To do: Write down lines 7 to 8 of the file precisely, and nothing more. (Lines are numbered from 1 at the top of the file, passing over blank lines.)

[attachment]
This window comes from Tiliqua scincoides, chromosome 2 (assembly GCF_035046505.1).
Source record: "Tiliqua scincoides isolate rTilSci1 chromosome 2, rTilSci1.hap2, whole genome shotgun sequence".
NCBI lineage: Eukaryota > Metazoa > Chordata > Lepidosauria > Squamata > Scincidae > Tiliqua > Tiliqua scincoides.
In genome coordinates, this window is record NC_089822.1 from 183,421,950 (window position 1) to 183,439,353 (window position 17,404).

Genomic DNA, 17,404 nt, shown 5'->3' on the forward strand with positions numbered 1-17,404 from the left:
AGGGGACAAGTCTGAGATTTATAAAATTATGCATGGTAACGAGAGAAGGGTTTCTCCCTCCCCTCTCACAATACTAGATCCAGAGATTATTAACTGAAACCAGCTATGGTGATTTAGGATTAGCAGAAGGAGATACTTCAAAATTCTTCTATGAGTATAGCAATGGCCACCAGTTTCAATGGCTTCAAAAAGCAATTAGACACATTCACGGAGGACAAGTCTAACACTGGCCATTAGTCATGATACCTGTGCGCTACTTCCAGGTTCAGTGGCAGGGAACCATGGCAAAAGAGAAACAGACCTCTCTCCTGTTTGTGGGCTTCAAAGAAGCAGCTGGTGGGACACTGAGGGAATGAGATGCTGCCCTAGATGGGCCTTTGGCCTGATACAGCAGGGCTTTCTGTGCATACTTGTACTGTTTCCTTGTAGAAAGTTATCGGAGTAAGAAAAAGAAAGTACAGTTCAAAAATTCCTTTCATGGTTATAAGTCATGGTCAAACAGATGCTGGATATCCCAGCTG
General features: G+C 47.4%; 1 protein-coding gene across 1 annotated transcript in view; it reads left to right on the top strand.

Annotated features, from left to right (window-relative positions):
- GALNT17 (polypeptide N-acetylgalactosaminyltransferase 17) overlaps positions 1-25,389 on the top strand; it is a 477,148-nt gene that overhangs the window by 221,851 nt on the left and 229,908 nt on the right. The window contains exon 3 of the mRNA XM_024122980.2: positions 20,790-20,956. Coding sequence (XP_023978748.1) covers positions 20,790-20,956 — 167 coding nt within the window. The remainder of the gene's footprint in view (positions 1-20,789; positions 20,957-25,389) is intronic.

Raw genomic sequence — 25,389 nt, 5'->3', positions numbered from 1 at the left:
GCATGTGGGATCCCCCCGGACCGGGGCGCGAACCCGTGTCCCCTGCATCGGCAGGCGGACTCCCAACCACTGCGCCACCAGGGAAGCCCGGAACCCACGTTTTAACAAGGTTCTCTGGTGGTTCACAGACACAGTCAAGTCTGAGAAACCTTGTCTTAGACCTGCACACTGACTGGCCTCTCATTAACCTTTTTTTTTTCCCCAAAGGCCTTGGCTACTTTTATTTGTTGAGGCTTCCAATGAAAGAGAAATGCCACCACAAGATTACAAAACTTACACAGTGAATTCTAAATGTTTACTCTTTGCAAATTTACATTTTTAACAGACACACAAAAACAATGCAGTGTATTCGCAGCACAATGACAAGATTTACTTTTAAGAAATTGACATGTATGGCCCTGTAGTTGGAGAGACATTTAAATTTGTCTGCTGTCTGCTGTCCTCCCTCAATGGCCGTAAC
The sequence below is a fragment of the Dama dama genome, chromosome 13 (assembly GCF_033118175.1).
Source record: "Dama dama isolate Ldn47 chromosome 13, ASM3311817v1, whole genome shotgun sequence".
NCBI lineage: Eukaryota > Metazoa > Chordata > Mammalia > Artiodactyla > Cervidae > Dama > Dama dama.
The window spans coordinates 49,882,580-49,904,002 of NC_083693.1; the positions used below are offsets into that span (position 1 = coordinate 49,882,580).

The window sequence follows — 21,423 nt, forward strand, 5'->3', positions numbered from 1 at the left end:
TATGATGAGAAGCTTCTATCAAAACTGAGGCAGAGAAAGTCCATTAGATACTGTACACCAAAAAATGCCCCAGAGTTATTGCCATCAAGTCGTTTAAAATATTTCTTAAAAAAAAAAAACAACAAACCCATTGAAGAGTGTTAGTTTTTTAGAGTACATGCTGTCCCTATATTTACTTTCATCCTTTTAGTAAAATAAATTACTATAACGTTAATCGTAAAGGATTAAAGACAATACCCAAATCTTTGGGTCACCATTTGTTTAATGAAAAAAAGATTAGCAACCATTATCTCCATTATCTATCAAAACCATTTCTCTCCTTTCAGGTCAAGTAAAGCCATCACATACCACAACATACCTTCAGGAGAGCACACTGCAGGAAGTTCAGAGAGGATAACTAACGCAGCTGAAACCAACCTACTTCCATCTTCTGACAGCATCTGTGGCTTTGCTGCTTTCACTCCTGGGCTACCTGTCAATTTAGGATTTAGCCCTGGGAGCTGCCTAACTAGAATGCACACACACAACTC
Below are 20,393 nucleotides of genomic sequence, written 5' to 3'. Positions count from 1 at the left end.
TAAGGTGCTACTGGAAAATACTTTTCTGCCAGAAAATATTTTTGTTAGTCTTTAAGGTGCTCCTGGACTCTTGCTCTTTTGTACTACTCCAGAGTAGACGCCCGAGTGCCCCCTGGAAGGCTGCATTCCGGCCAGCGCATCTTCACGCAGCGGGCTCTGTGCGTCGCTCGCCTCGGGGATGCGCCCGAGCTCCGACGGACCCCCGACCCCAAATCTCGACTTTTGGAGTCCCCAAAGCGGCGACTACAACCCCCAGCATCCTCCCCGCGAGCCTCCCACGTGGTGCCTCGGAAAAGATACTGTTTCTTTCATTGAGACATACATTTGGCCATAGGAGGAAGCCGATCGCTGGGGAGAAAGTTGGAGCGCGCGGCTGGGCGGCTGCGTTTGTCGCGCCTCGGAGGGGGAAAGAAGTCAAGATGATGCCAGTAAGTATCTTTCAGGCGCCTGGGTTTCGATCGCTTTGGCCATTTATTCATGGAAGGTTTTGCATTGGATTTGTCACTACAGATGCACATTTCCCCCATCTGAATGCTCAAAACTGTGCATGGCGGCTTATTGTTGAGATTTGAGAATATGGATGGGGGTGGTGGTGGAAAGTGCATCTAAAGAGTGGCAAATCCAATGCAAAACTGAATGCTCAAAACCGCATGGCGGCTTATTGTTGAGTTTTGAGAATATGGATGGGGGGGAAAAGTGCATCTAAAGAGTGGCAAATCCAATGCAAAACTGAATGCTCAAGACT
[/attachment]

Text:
General features: G+C 47.4%; 1 protein-coding gene across 1 annotated transcript in view; it reads left to right on the top strand.

Annotated features, from left to right (window-relative positions):